Spain pushed ahead with its controversial plan to impose windfall taxes on banks and energy companies on Thursday as lawmakers approved the move despite the concerns of international institutions.
The Socialist-led government proposed the temporary taxes in July to raise €7bn as it seeks funds to mitigate the painful impact of high energy costs and inflation, especially on low-income households.
Windfall taxes have become a source of contention elsewhere in Europe since Spain first announced its plan, straining relations between governments that say taxes on extraordinary profits are justified and businesses that say hurting them will harm the broader economy.
Late on Thursday Spain’s windfall tax bill was approved by Congress, the lower house of parliament, which will now send the bill to the Senate for a final vote.
Pedro Sánchez, Spain’s prime minister, has said the taxes are a way for big business to “lend a hand” while many Spanish families are suffering from a sharp rise in the cost of living.
Spain wants to raise a total of €3bn from big banks over the next two years via a 4.8 per cent tax on their income from interest and commissions. From utilities, it is aiming to raise €4bn over the same period with a 1.2 per cent tax on their sales.
Teresa Ribera, Spain’s energy and environment minister, told the Financial Times the taxes raised some “quite technical” questions about how to identify which revenues would be taxed.
The plan has been roundly criticised by the largest groups that will have to pay the taxes, including lenders Santander and BBVA and power producer Iberdrola.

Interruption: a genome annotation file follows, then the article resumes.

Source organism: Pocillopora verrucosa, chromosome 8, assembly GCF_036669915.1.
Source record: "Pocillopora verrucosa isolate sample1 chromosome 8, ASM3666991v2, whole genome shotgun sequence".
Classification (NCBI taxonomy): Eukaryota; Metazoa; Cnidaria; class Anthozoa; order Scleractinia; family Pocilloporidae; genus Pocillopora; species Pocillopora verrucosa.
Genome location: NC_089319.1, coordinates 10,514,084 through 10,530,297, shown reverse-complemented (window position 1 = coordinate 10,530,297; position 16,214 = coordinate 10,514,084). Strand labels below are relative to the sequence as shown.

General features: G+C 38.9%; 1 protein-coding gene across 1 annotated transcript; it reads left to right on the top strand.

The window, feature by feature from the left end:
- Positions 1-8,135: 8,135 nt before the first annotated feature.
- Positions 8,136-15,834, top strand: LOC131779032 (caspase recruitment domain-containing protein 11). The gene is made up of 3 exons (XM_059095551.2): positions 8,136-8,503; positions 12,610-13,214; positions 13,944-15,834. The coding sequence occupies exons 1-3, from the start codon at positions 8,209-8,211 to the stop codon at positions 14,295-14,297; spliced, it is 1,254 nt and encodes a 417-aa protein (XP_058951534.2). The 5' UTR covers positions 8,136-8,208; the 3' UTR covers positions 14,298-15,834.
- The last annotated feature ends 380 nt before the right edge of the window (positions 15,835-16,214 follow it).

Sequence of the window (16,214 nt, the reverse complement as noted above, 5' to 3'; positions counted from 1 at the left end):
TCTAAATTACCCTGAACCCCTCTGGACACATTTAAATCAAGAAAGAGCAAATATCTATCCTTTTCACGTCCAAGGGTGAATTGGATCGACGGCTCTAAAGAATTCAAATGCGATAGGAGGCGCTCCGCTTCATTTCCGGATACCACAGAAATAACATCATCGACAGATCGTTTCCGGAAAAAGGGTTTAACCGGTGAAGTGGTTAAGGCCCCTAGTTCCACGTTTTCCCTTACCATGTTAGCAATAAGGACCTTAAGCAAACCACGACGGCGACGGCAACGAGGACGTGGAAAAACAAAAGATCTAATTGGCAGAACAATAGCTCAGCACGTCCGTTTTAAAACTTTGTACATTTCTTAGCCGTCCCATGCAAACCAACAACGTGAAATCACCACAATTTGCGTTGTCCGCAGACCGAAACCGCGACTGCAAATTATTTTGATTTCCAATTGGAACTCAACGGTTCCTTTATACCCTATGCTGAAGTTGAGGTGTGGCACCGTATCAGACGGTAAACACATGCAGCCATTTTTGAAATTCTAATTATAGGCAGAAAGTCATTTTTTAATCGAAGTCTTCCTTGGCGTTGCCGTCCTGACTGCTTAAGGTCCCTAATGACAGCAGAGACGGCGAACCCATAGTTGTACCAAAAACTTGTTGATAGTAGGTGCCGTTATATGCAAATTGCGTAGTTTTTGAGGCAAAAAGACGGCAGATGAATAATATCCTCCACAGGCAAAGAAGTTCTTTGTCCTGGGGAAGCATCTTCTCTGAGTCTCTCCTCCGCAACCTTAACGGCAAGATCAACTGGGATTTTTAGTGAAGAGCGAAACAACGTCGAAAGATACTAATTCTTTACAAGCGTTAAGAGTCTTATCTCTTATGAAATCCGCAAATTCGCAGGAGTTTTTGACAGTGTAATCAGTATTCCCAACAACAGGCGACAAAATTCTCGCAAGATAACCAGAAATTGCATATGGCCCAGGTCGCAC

This week, the IMF weighed in, saying it “will be important to monitor the impact of the levies on credit availability, credit costs and banks’ resilience, as well as on the incentives of energy companies to invest”.
The IMF highlighted the fact that in both sectors Spain’s taxes are applied to revenues instead of profits. Although bank revenues from interest payments are rising as interest rates go up, the fund noted that costs could also rise if an economic slowdown led to more loan defaults.
Earlier this month, the European Central Bank criticised the bank tax, warning in a non-binding opinion that it could damage the capital position of lenders and disrupt monetary policy. It also questioned Spain’s requirement that banks do not pass the cost of the tax on to clients, which runs counter to ECB policy.
Ignacio Galán, executive chair of Iberdrola, told the Financial Times the energy tax was “arbitrary”. He said the idea that his company was generating windfall profits thanks to record high energy prices was bogus because it sold much of its electricity via long-term contracts at fixed rates.
Utility groups will benefit from an amendment added in recent weeks that stipulates that the tax will not apply to revenues from regulated activities, which include the operation of electricity and gas distribution networks.
Spain’s plan is separate from an EU proposal for a windfall tax that would apply only to oil and gas companies. Eurelectric, the trade body for the European electricity industry, on Thursday decried Spain’s attempt to target a wider group of companies.
A further amendment says that at the end of 2024 the Spanish authorities should evaluate whether the taxes should be made permanent. The IMF said: “These measures should remain temporary and should not be considered substitutes for the necessary medium-term tax reform.”
Alicia Coronil, chief economist at Singular Bank, a Madrid-based private bank, said the government should do more to cut public spending and broaden the country’s tax base, including by attracting investment and combating the underground economy. “We should not always put more pressure on those that already pay tax,” she said.
Additional reporting by Alice Hancock in Brussels